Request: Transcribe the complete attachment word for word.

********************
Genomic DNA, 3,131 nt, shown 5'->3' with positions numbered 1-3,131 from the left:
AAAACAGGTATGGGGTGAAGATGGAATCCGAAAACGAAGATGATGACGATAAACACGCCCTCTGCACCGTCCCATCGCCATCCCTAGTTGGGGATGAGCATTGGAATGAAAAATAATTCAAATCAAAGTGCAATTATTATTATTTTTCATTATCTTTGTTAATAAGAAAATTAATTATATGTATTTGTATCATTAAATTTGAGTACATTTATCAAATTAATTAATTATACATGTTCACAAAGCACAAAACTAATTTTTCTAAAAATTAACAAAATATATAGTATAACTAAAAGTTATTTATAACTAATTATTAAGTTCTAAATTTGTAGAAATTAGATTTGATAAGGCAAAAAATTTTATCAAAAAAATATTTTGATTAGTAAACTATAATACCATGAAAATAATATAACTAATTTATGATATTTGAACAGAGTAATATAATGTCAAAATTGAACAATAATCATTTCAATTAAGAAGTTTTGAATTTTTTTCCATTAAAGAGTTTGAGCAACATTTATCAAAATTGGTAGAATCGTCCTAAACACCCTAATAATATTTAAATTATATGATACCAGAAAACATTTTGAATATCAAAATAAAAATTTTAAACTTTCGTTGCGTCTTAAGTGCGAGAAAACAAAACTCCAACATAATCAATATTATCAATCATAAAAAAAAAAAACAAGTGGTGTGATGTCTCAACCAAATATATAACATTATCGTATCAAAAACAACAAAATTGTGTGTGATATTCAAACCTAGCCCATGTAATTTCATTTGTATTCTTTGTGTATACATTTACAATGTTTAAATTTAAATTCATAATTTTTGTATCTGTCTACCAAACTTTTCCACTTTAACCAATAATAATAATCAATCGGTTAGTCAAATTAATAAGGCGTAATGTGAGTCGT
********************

Genomic DNA, 3,131 nt, shown 5'->3' with positions numbered 1-3,131 from the left:
AAAACAGGTATGGGGTGAAGATGGAATCCGAAAACGAAGATGATGACGATAAACACGCCCTCTGCACCGTCCCATCGCCATCCCTAGTTGGGGATGAGCATTGGAATGAAAAATAATTCAAATCAAAGTGCAATTATTATTATTTTTCATTATCTTTGTTAATAAGAAAATTAATTATATGTATTTGTATCATTAAATTTGAGTACATTTATCAAATTAATTAATTATACATGTTCACAAAGCACAAAACTAATTTTTCTAAAAATTAACAAAATATATAGTATAACTAAAAGTTATTTATAACTAATTATTAAGTTCTAAATTTGTAGAAATTAGATTTGATAAGGCAAAAAATTTTATCAAAAAAATATTTTGATTAGTAAACTATAATACCATGAAAATAATATAACTAATTTATGATATTTGAACAGAGTAATATAATGTCAAAATTGAACAATAATCATTTCAATTAAGAAGTTTTGAATTTTTTTCCATTAAAGAGTTTGAGCAACATTTATCAAAATTGGTAGAATCGTCCTAAACACCCTAATAATATTTAAATTATATGATACCAGAAAACATTTTGAATATCAAAATAAAAATTTTAAACTTTCGTTGCGTCTTAAGTGCGAGAAAACAAAACTCCAACATAATCAATATTATCAATCATAAAAAAAAAAAACAAGTGGTGTGATGTCTCAACCAAATATATAACATTATCGTATCAAAAACAACAAAATTGTGTGTGATATTCAAACCTAGCCCATGTAATTTCATTTGTATTCTTTGTGTATACATTTACAATGTTTAAATTTAAATTCATAATTTTTGTATCTGTCTACCAAACTTTTCCACTTTAACCAATAATAATAATCAATCGGTTAGTCAAATTAATAAGGCGTAATGTGAGTCGT